Brioche by Philip

Brioche by Philip is one of those places that was a big deal when it opened, but now, despite having opened numerous additional locations, it’s almost faded into obscurity behind the hype of the unstoppable waves of new and increasingly instagrammable foodie hot spots.

I’ve stopped in a few times, to grab a coffee and maybe a danish, as I’ve passed by it’s various locations on the way to somewhere else – it’s never been a destination, as such.

In stark contrast to Doughnut Time, which has lines round the block every time it opens a new location. And yet, it’s exactly that offering that caught my attention today. The doughnut/donut fad is real. It’s real and it’s big. There are doughnut stores blossoming across the nation like some kind of delicious plague. And Brioche by Philip has obviously tried to get on the back of that wave with their bronut – that’s right, a brioche donut.

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My initial thoughts are that they certainly aren’t as Instagrammable. The filled ones in particular look a little, well, flat. But I figured I should take one for the team and give it a try. I opted for that little beauty second from the right – Nutella Caramel Glaze. (At this point I might also add, that at $6.50 with a small coffee it’s also a fab deal compared to the current soaring prices of the doughnut economy.)

My initial thoughts on pulling it from the bag were Ohhh here we go. Another sickeningly sweet creating on the doughnut fad train. The caramel glaze was thick and sticky, coating my fingers and threatening to make a mess before I’d even taken a bite.

But oh.

My.

God.

bronut

This bronut is a gift from the gods. It wasn’t sickeningly sweet at all (personally I can’t even get through half a Doughnut Time doughnut without feeling sick). It was light, fluffy, and perfectly balanced. The nutella centre and the caramel glaze set each other off, highlighting the respective hazelnut and caramel flavours respectively, without just tasting like sugar. The texture was soft yet firm against the teeth, the al dente of the pastry world, giving way to the glaze with a juiciness that reminded me of a rum baba, but not at all soggy.

Friends, I am completely, utterly converted.

And I don’t know how the doughnut craze sweeping the nation has not yet caught onto these.

Get on it.

(For the coffee lovers amongst us, they also use a blend from 5 Senses Coffee which has a pleasant nuttiness to it.)

 

Chicken Episode

This wasn’t a restaurant/cafe that I was intending to review, so I don’t actually have any photos of the food. It’s only in hindsight that I realise this is definitely a place you need to try.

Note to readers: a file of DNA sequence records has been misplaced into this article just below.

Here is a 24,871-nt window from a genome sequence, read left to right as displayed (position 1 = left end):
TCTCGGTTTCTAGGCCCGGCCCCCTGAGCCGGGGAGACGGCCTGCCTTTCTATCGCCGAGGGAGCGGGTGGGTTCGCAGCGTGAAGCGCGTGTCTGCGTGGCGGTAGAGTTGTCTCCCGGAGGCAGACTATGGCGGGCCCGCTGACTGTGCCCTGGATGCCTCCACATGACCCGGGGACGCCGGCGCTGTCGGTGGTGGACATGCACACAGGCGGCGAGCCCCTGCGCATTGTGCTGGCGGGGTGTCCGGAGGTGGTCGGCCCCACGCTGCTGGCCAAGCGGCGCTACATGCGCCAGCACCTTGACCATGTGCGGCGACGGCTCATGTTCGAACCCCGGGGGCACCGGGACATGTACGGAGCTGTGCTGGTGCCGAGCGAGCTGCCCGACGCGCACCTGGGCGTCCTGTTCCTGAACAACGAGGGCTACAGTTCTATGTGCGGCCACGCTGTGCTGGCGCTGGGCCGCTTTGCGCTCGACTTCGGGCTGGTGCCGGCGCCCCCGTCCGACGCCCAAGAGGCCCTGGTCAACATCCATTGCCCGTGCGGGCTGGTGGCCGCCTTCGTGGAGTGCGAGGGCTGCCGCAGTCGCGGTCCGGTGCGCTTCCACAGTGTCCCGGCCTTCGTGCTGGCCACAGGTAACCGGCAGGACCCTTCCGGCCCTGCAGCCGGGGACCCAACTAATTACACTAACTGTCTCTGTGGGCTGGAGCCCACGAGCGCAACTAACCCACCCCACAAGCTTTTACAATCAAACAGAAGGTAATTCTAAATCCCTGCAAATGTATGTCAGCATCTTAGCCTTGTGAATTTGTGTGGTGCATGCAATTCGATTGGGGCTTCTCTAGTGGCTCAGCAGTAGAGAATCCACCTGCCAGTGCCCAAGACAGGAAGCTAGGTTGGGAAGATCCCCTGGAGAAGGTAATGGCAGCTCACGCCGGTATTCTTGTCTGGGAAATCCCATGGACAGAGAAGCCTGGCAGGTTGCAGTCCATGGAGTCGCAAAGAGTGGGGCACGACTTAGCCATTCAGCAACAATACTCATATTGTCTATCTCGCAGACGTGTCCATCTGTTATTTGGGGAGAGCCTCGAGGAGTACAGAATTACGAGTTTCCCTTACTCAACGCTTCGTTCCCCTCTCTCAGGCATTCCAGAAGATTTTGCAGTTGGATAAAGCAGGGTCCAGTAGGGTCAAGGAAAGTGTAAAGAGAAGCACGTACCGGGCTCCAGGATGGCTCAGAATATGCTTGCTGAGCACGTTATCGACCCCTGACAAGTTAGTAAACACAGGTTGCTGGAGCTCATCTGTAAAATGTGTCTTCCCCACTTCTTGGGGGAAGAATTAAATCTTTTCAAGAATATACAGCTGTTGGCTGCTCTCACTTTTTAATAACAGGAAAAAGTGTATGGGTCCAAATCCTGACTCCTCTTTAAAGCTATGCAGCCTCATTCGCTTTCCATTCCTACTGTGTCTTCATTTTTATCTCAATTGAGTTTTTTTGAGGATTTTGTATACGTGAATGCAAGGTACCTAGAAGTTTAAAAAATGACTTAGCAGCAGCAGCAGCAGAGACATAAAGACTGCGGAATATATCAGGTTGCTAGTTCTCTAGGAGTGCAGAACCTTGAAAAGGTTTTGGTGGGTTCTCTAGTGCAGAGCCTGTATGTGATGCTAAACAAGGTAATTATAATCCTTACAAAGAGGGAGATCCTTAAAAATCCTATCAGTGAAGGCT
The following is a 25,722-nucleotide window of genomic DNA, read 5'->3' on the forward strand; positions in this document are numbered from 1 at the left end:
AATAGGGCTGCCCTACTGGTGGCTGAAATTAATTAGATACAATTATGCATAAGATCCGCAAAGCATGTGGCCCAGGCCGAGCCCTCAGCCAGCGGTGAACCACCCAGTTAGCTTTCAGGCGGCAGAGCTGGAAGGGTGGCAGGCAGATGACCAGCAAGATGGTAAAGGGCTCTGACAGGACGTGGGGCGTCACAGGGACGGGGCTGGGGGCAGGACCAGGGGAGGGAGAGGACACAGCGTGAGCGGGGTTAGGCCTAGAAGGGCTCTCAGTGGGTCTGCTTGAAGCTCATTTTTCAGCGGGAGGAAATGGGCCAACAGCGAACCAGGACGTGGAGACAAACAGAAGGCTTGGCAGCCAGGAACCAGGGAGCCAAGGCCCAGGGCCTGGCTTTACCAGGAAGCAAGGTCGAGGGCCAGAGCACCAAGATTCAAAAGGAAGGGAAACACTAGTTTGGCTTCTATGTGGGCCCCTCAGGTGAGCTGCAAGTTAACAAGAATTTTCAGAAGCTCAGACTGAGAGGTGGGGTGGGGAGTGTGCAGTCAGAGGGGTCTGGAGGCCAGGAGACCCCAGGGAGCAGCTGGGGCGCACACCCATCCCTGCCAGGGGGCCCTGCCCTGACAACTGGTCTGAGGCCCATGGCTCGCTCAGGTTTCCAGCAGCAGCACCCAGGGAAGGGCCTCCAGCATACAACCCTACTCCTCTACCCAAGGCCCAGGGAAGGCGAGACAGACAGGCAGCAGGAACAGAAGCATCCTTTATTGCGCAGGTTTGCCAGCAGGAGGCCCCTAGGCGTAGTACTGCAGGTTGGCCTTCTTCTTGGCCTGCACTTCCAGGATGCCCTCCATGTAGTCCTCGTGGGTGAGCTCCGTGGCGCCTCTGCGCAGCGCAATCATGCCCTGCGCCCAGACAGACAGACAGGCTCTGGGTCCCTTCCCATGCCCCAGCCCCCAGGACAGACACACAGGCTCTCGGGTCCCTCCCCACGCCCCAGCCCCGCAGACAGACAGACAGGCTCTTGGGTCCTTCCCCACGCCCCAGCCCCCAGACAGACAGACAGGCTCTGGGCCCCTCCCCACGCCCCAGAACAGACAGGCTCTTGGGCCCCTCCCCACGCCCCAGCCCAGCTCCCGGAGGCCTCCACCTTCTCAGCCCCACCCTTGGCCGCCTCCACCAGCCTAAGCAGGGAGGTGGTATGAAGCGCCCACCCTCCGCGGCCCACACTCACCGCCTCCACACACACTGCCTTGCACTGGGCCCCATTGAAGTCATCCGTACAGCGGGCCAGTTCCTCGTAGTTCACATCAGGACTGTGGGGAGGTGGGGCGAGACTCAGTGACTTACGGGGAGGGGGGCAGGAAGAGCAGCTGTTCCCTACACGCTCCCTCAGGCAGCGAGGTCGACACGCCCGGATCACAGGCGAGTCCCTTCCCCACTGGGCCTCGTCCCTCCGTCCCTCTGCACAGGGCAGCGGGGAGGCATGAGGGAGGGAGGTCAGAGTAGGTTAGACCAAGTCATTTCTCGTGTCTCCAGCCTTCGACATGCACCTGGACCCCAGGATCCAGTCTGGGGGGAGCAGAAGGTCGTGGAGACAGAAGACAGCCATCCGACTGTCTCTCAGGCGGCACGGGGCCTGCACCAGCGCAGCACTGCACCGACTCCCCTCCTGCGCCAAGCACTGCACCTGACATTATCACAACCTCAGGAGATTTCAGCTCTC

I’d driven past Chicken Episode a few times, being just around the corner from where I’ve been living lately. But this time I noticed that in the window was written 2ND BEST CHICKEN IN ST KILDA.

2nd best???

This bizarre claim had me googling the venue, only to find – no website, no Facebook page, nothing but a Zomato page with opening hours and a few photos of fried chicken with screaming rubber chicken heads poking in from the edge of the frame.

Consider me intrigued.

We headed down to Chicken Episode at about 9:30pm on a Saturday night (they were open till 11, thank you late night chicken gods) and there was nobody else there, but the young man and woman operating the store were super friendly and helpful, guiding us on our sauce selection and generally joking around. We asked about the “2nd best chicken” and if so, what was the best? And were told that they just didn’t want the responsibility of claiming to be the best!

Well, no worries, I’m going to make that claim for you. This is the best fried chicken I’ve had in a very long time! It was super crispy, plus they gave us a few cubes of free sample while we waited which was cool. There are so many sauces to try I’ll definitely have to go back, but on this occasion, we picked Lucifer Spice. It didn’t TASTE that spicy but be warned, if you have a sensitive stomach or just haven’t eaten that much chilli recently, it will go through you like a curse. Yet I still want more.

The shop is also quirky with funny comic strips and decor throughout, and the chips were damn good, full of flavour without being overly salty, not entirely sure what they did to them! Probably my favourite local chicken shop that I’ve stumbled across, and totally addictive. More Korean Fried Chicken please!

 

 

Attica

Just as this extended chefs tasting menu is a long meal, this is a long review! Attica in Ripponlea, headed by Ben Shewry, is one of Australia’s most lauded restaurants. It’s accolades include Restaurant of the Year (numerous times), Australia’s Best Restaurant, and 21st Best Restaurant in the World. If you haven’t looked into it yet, you also have to book 3 months ahead. Seats are released on a the first Wednesday of the month at 9am, for the 3rd month out. And you’d better be online at 9am because chances are they will all be gone within minutes.